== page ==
Gleb has been a Bitcoin Core contributor since 2018, having given several talks on Bitcoin and Bitcoin development over the years. More recently, he co-authored the CoinPool white paper, outlining a Bitcoin scaling proposal that allows users to make permissionless off-chain payments while sharing the same UTXO. The newspaper was published a few days before the start of the Russian-Ukrainian war.

Gleb began his Bitcoin journey years ago while working on building Ukraine’s largest cryptocurrency exchange, Kuna. The developer seized the opportunity to dive into Bitcoin development at the protocol level later, during a master’s program at the University of British Columbia in Vancouver. Gleb’s foray into the west saw him work with bitcoin companies Blockstream and Chaincode and move to New York.

“When COVID started I had to go back to Ukraine because of the paperwork, but I always thought it was temporary,” Gleb said. “When the paperwork problems were solved, I realized that I wanted to stay in Ukraine because it’s my home and I like it here: the people, the freedom, the rapid development of everything.”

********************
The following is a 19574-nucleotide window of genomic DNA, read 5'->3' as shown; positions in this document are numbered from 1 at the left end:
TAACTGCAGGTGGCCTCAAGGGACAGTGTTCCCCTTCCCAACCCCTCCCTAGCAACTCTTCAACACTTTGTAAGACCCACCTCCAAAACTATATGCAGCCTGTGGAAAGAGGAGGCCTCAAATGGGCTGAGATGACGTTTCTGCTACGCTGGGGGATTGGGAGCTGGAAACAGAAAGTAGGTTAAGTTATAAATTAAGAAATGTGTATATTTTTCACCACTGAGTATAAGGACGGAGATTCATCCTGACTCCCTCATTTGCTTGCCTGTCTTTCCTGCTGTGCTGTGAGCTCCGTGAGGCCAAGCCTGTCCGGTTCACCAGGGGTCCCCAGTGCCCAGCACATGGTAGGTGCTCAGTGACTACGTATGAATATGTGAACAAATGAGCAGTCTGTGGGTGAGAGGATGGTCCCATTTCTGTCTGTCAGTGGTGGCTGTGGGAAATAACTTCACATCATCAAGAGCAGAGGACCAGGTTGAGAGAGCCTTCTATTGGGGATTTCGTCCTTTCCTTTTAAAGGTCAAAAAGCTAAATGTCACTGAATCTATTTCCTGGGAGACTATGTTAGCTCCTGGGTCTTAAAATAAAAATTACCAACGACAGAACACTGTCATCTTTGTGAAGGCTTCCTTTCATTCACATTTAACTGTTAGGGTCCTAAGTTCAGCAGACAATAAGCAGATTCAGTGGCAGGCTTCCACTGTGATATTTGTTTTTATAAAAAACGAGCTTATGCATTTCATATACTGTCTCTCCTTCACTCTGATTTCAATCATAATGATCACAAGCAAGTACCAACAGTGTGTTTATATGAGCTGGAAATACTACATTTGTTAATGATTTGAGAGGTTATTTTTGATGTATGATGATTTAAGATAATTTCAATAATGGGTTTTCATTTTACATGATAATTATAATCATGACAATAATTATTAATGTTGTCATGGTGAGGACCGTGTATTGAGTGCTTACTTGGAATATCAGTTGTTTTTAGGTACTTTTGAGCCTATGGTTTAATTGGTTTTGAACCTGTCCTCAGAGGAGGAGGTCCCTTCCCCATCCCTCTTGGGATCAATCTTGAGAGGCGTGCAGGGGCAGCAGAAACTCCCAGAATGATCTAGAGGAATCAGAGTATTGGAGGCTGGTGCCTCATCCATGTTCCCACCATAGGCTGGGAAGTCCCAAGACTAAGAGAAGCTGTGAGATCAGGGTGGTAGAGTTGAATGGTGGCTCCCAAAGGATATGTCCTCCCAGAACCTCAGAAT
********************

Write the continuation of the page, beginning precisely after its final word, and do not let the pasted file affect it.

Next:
However, Ukraine’s growth came to a halt when the country was invaded, leading many people to focus on helping their neighbors in any way they could. For Gleb, that meant leveraging its Bitcoin expertise to facilitate receiving donations internationally and driving local exchanges.

“Bitcoin was a great tool for raising money, first of all. I just can’t imagine doing that through fiat,” Gleb said. USD or EUR or UAH [Ukrainian hryvnia] also for local missions. For some missions, I pay directly in bitcoin. For example, we bought two used vans in Poland with bitcoins. The cars are then used by my trusted drivers to deliver things to the war zone and evacuate people.

The developer is responsible for doing a bit of everything, including managing the funding received, coordinating internal and external volunteers, and working closely with their team members to provide the necessary support where it’s needed most. But Gleb does not work alone; Its team consists of a person receiving incoming requests and managing logistics, two drivers and four on-site volunteers located in Kyiv and Kharkiv.